"If after watching the news and reading the papers, learning about children starving to death or being beaten by their own parents; wives and husbands being abused by their own spouses and turning against each other, using their children as pawns; boys and girls being forced into prostitution and overlooked as our society wishes to pretend it "doesn't happen here;" people losing their jobs over what they write in their journals and for what church they do - or do not - go to; children killing children and selling drugs to elementary school students; kids having sex at younger and younger ages, WANTING to get pregnant at 12, 13, 14, and thinking it's okay to wear skirts that show their rear ends and pants that hang down to their knees; parents who think children with mental illnesses should "just get over it" and don't care if they're out until 2 in the morning doing God-knows-what; and the entire world focused on lies and deception as well as crying out to each other that we just don't care about anyone except for us, you still believe that the problem that is the worst in this world is what parts happen to be in the pants - or skirt - of two consenting adults in a loving and consenting relationship, you, my friend, are part of one of the world's biggest problem, and as long as you live, you will never find a solution."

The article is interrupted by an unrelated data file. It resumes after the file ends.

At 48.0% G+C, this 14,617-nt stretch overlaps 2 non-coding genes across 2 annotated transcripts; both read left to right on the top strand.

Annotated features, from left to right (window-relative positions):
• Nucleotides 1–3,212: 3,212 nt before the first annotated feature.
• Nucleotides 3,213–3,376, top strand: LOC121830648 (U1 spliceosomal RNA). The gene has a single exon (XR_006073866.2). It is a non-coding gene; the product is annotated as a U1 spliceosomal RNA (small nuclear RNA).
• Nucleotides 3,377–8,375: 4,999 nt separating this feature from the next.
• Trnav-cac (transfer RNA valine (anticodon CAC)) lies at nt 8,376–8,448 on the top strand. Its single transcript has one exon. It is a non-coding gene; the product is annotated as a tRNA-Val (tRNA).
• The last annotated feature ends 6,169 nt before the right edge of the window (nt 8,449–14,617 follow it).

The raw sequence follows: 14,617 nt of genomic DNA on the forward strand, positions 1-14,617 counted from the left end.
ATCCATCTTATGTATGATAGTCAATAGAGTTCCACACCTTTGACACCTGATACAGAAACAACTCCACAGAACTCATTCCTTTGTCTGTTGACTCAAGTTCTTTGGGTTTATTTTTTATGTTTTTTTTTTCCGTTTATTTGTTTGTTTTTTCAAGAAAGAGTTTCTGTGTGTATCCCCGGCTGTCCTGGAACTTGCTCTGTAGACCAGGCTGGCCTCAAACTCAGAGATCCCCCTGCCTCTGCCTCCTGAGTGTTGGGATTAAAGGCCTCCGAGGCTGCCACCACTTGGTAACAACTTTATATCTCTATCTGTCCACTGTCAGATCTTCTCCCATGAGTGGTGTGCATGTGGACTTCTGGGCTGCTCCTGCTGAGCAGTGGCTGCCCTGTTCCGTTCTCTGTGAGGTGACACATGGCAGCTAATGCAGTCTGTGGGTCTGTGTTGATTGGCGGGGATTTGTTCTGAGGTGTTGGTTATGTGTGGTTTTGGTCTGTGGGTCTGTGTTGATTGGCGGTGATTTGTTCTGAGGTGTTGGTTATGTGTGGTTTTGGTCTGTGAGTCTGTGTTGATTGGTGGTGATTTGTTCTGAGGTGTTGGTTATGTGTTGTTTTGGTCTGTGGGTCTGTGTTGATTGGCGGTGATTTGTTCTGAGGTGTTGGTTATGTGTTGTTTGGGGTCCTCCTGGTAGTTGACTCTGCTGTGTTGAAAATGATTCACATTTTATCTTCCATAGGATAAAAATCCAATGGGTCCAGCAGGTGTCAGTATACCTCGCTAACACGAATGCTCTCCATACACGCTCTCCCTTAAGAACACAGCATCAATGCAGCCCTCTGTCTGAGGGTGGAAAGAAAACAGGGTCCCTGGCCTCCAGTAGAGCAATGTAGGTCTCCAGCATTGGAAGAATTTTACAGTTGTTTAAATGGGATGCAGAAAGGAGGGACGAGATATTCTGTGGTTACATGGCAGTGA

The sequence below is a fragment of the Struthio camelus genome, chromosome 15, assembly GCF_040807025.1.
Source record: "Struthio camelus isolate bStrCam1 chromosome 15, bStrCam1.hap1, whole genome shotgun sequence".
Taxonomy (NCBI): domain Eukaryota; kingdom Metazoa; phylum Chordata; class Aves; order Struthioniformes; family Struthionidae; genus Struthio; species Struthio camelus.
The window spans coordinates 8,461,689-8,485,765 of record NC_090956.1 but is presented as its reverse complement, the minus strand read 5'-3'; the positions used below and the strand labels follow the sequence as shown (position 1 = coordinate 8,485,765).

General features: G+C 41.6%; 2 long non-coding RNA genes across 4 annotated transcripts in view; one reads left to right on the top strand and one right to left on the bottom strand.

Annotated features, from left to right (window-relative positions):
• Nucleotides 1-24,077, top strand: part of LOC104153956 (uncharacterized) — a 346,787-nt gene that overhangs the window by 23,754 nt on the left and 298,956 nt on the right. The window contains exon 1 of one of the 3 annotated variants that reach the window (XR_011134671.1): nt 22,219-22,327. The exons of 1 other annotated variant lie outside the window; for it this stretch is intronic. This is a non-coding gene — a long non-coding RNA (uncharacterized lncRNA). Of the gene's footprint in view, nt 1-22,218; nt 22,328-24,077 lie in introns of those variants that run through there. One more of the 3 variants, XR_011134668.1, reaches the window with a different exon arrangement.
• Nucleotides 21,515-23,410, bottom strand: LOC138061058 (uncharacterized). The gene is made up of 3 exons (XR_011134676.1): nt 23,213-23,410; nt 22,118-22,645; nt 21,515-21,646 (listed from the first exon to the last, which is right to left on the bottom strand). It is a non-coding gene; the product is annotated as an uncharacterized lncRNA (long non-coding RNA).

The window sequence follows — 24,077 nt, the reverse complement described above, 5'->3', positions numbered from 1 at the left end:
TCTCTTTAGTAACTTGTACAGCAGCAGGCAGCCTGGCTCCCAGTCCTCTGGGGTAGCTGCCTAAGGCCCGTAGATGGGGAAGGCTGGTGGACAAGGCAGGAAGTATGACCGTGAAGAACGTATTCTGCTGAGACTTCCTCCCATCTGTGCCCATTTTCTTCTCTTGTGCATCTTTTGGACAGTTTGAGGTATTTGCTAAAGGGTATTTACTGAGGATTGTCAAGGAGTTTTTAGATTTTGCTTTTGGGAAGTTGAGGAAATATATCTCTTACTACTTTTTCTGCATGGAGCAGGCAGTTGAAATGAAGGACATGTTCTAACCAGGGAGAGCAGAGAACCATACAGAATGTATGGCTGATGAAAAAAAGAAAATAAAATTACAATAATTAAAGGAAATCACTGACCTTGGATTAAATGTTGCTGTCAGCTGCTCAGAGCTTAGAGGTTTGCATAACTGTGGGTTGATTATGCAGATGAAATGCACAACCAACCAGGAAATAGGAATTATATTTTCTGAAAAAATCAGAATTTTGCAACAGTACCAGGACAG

Rock on.

06 December 2006


Aïssata, 22 ans, a subi un mariage forcé au Mali il y a trois ans. Elle a fui le pays pour revenir en France avec ses deux enfants afin d’échapper à une vie qu’elle n’a pas choisie.